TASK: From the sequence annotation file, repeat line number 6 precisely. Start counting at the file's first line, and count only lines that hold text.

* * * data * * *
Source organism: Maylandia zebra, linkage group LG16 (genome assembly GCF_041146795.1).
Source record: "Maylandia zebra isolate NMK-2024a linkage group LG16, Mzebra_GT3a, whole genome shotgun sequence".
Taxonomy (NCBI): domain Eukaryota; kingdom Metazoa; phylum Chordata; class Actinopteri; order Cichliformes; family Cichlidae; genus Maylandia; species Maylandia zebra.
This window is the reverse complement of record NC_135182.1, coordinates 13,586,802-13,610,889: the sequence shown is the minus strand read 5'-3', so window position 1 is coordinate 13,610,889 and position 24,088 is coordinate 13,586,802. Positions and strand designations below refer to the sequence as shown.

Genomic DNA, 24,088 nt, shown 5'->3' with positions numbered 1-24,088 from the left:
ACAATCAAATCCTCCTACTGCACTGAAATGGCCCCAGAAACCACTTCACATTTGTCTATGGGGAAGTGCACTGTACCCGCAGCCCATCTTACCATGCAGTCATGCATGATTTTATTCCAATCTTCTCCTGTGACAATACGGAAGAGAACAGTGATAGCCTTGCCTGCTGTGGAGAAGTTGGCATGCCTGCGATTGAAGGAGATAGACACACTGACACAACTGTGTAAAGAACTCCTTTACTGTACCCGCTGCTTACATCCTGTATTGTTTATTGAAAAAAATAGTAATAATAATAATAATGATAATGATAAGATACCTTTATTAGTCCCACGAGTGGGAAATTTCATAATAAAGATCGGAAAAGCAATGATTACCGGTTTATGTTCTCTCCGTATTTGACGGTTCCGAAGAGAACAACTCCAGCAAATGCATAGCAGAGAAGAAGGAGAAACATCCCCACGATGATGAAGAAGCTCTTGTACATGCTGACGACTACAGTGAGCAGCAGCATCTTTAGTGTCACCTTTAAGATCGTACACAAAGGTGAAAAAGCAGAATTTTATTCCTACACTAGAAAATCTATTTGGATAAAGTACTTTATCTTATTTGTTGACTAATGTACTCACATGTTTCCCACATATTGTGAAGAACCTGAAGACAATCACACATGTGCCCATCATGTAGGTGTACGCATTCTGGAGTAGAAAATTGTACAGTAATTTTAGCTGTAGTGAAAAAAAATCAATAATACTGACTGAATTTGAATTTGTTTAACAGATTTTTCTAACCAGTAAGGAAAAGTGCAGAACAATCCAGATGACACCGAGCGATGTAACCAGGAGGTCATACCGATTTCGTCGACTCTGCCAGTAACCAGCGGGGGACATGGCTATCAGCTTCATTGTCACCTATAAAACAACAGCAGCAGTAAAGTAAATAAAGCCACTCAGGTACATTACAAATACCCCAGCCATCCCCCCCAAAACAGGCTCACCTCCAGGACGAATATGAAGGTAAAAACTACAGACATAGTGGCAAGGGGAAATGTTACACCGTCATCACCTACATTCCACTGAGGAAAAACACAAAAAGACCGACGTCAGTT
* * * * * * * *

ACAATCAAATCCTCCTACTGCACTGAAATGGCCCCAGAAACCACTTCACATTTGTCTATGGGGAAGTGCACTGTACCCGCAGCCCATCTTACCATGCAGTCATGCATGATTTTATTCCAATCTTCTCCTGTGACAATACGGAAGAGAACAGTGATAGCCTTGCCTGCTGTGGAGAAGTTGGCATGCCTGCGATTGAAGGAGATAGACACACTGACACAACTGTGTAAAGAACTCCTTTACTGTACCCGCTGCTTACATCCTGTATTGTTTATTGAAAAAAATAGTAATAATAATAATAATGATAATGATAAGATACCTTTATTAGTCCCACGAGTGGGAAATTTCATAATAAAGATCGGAAAAGCAATGATTACCGGTTTATGTTCTCTCCGTATTTGACGGTTCCGAAGAGAACAACTCCAGCAAATGCATAGCAGAGAAGAAGGAGAAACATCCCCACGATGATGAAGAAGCTCTTGTACATGCTGACGACTACAGTGAGCAGCAGCATCTTTAGTGTCACCTTTAAGATCGTACACAAAGGTGAAAAAGCAGAATTTTATTCCTACACTAGAAAATCTATTTGGATAAAGTACTTTATCTTATTTGTTGACTAATGTACTCACATGTTTCCCACATATTGTGAAGAACCTGAAGACAATCACACATGTGCCCATCATGTAGGTGTACGCATTCTGGAGTAGAAAATTGTACAGTAATTTTAGCTGTAGTGAAAAAAAATCAATAATACTGACTGAATTTGAATTTGTTTAACAGATTTTTCTAACCAGTAAGGAAAAGTGCAGAACAATCCAGATGACACCGAGCGATGTAACCAGGAGGTCATACCGATTTCGTCGACTCTGCCAGTAACCAGCGGGGGACATGGCTATCAGCTTCATTGTCACCTATAAAACAACAGCAGCAGTAAAGTAAATAAAGCCACTCAGGTACATTACAAATACCCCAGCCATCCCCCCCAAAACAGGCTCACCTCCAGGACGAATATGAAGGTAAAAACTACAGACATAGTGGCAAGGGGAAATGTTACACCGTCATCACCTACATTCCACTGAGGAAAAACACAAAAAGACCGACGTCAGTT